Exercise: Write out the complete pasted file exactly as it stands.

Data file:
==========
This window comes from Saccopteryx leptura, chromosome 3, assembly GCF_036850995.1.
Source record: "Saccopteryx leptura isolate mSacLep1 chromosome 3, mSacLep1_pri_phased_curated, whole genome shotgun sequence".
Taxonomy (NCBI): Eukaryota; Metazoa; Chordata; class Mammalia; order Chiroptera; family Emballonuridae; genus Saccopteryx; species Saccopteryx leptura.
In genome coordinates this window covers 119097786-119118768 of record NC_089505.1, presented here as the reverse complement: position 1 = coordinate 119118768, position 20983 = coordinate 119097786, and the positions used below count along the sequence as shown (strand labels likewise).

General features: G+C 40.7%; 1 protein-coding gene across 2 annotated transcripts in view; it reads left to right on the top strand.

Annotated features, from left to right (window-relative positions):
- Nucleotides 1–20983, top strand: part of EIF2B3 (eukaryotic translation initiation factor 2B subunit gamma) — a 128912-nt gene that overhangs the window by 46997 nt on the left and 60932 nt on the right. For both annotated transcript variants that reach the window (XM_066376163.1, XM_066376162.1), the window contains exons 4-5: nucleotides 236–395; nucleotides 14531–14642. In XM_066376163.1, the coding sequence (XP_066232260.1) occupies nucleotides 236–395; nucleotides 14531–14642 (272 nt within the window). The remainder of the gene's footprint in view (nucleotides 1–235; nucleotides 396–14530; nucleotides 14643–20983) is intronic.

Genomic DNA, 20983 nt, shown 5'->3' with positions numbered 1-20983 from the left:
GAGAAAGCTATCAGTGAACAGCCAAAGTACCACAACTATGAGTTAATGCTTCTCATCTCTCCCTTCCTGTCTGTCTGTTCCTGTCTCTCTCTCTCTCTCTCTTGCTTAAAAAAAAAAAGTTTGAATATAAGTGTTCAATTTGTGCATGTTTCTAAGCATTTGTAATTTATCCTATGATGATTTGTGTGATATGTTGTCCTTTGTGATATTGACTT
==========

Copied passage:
This window comes from Saccopteryx leptura, chromosome 3, assembly GCF_036850995.1.
Source record: "Saccopteryx leptura isolate mSacLep1 chromosome 3, mSacLep1_pri_phased_curated, whole genome shotgun sequence".
Taxonomy (NCBI): Eukaryota; Metazoa; Chordata; class Mammalia; order Chiroptera; family Emballonuridae; genus Saccopteryx; species Saccopteryx leptura.
In genome coordinates this window covers 119097786-119118768 of record NC_089505.1, presented here as the reverse complement: position 1 = coordinate 119118768, position 20983 = coordinate 119097786, and the positions used below count along the sequence as shown (strand labels likewise).

General features: G+C 40.7%; 1 protein-coding gene across 2 annotated transcripts in view; it reads left to right on the top strand.

Annotated features, from left to right (window-relative positions):
- Nucleotides 1–20983, top strand: part of EIF2B3 (eukaryotic translation initiation factor 2B subunit gamma) — a 128912-nt gene that overhangs the window by 46997 nt on the left and 60932 nt on the right. For both annotated transcript variants that reach the window (XM_066376163.1, XM_066376162.1), the window contains exons 4-5: nucleotides 236–395; nucleotides 14531–14642. In XM_066376163.1, the coding sequence (XP_066232260.1) occupies nucleotides 236–395; nucleotides 14531–14642 (272 nt within the window). The remainder of the gene's footprint in view (nucleotides 1–235; nucleotides 396–14530; nucleotides 14643–20983) is intronic.

Genomic DNA, 20983 nt, shown 5'->3' with positions numbered 1-20983 from the left:
GAGAAAGCTATCAGTGAACAGCCAAAGTACCACAACTATGAGTTAATGCTTCTCATCTCTCCCTTCCTGTCTGTCTGTTCCTGTCTCTCTCTCTCTCTCTCTTGCTTAAAAAAAAAAAGTTTGAATATAAGTGTTCAATTTGTGCATGTTTCTAAGCATTTGTAATTTATCCTATGATGATTTGTGTGATATGTTGTCCTTTGTGATATTGACTT